1. mystrian101
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    mystrian101 New Member

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    Great Plot... except for the beginning

    Discussion in 'Plot Development' started by mystrian101, Jun 18, 2011.

    Okay, so I have no idea how to start out my cliche fantasy story. It's pretty smooth and interesting once we get past the choppy start. So, essentially, a boy about fourteen years of age is chosen as one of the White Wizards, inherits his father's sword, his friend gets kidnapped, and he goes on an epic quest and meets other chosen white wizards along the way. But how to write that in a smooth, convincing, and interesting way is beyond me. I also have a pretty good idea of the setting and world.
     
  2. Wildflame
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    Wildflame New Member

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    These questions spring to mind.

    How is he chosen? By whom? Why?
    What impact do these Wizards have on the world?
    Who kidnapped his friend and why?
    Why did he inherit his father's sword? Inheritance implies death to me.

    Why does he have to go save his friend? Are there any authorities (nation-state, local nobility, local military etc) who might have a vested interest in figuring out why someone has been abducted? Depending on your world, this may not be hugely relevant. Independent or autonomous villages, for instance, will not have the kind of resources to address a kidnapping, but at least a headman might call a meeting and get details to help spur your hero on his way.

    There needs to be a compelling reason for your hero to go - he's fourteen, after all, and would most likely much prefer the safety of home. Hence why so many coming-of-age fantasies involve the hero being forced out from their home in one way or another, by being hunted by an enemy, having his family killed or stolen, or just plain having the home itself destroyed and thus no longer safe.

    I think of the Belgariad, where Garion leaves his home partly to save the world, but mostly to save his own skin because the Murgos are hunting him.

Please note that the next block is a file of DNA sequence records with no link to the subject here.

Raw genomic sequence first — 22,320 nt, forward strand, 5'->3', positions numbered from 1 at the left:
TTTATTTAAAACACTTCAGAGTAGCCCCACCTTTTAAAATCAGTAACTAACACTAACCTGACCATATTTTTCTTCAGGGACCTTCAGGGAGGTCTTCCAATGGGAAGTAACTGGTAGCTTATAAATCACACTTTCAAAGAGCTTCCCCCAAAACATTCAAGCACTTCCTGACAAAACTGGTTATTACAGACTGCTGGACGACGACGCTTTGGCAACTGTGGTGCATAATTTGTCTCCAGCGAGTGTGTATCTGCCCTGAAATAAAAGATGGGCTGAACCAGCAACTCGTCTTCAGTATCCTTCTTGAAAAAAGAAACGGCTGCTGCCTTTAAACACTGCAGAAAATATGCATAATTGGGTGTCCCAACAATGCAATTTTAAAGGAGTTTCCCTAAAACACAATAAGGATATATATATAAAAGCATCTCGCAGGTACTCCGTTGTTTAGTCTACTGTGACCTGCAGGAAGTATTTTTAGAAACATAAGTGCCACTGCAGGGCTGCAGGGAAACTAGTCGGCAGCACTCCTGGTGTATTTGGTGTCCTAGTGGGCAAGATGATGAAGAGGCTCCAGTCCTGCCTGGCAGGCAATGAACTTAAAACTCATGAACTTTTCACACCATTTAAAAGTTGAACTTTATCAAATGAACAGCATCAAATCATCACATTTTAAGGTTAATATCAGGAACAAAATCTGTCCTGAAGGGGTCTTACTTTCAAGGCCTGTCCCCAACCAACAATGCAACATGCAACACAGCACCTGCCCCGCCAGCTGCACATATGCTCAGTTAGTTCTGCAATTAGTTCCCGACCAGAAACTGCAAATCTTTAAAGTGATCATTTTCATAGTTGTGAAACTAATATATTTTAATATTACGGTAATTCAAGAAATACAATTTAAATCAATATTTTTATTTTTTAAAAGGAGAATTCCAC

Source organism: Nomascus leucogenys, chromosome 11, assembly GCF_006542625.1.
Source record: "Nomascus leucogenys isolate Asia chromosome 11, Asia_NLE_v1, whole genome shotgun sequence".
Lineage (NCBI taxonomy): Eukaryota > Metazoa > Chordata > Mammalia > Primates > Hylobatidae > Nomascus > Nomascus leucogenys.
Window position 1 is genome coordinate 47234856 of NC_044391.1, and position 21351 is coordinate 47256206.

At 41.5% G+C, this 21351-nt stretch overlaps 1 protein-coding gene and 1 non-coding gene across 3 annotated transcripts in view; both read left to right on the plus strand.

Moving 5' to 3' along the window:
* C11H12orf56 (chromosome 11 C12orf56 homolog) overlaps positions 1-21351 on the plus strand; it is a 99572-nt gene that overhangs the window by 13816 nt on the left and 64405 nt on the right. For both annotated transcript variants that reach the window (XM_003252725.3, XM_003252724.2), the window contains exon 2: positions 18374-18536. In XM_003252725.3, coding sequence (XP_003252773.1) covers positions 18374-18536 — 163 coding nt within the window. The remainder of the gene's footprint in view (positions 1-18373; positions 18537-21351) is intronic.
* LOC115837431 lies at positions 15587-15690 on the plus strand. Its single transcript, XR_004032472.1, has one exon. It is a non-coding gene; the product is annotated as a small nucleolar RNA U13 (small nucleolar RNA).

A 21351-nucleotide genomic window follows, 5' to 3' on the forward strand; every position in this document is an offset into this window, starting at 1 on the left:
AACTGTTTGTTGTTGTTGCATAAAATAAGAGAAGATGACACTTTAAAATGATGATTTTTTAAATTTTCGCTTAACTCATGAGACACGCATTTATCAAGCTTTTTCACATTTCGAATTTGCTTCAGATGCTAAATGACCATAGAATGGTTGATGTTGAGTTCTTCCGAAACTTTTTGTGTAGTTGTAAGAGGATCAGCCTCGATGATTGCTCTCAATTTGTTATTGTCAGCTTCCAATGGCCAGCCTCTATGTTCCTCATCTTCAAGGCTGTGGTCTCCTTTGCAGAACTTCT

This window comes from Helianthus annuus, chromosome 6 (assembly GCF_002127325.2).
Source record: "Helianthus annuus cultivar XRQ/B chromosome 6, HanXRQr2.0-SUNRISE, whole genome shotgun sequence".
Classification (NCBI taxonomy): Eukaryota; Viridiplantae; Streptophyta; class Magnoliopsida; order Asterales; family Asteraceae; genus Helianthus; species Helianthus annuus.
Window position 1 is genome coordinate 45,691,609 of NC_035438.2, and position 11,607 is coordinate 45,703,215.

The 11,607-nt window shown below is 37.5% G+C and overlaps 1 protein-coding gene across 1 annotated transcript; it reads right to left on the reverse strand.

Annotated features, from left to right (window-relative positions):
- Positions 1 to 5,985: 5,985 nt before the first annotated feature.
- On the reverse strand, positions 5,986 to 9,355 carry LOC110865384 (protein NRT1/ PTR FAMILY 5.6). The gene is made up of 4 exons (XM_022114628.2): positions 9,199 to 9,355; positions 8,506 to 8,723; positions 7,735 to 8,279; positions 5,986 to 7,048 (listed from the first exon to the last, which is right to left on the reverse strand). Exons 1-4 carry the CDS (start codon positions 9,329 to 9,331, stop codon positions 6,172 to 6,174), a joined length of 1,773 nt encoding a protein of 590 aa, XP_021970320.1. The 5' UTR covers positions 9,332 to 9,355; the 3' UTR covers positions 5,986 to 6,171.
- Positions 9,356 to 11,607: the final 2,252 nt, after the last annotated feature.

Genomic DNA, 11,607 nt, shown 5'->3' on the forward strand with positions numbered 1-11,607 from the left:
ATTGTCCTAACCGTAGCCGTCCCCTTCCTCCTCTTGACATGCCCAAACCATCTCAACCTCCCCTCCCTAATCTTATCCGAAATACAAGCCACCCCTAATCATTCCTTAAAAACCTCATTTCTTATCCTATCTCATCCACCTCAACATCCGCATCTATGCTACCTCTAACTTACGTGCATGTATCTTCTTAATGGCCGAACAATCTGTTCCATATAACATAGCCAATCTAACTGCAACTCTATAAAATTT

Or Feist's Magician, in which constant attacks by the invaders force Pug and Tomas to travel away from home and thus start their journeys.

    Or Matthew Reilly's Contest (not fantasy, but I'm reading it now) - Swain is teleported into danger without any way to escape but to defeat his enemies.

    Figure out a reason to leave home that would compel you to go if you were in his shoes, and start from there.

    Hope these thoughts help get you going.
     
  3. mystrian101
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    mystrian101 New Member

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    Well, I have a better idea now, what if the main antagonist's army invaded and killed his father, forcing him to take the sword to fight with, kidnapped his friend, and started his journey. Or maybe, just simply, skip the chosen stuff until he succeeds with some insane challenge and just have his friend kidnapped so he we go save her. I dunno, 'tis hard to write the begining, and I find it hard to let go of a story and stop before it becomes ridiculous...
     
  4. Mallory
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    Mallory Mallegory. Contributor

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    May I make a recommendation? Instad of having the White Wizards be "chosen ones," perhaps they are all united because they're all fighting for the same basic motivation or cause. If these characters all have some kind of issue -- like a group that kidnaps people and they want to stop it (not sure the motivation behind the friend's kidnapping) -- then they all have high stakes, concrete reasons to be there, and conflicts such as deciding whether to be a White Wizard and then dealing with the sacrifices that are necessary to do so...

    I'm not sure what you mean by "Chosen one," but it seems that usually, that kind of thing is a cop-out because the writer wants to make their character special and doesn't want to work on real motivation for having him/her take up the quest. I'm not saying you're a cop-out or anything, but it's something to be wary of.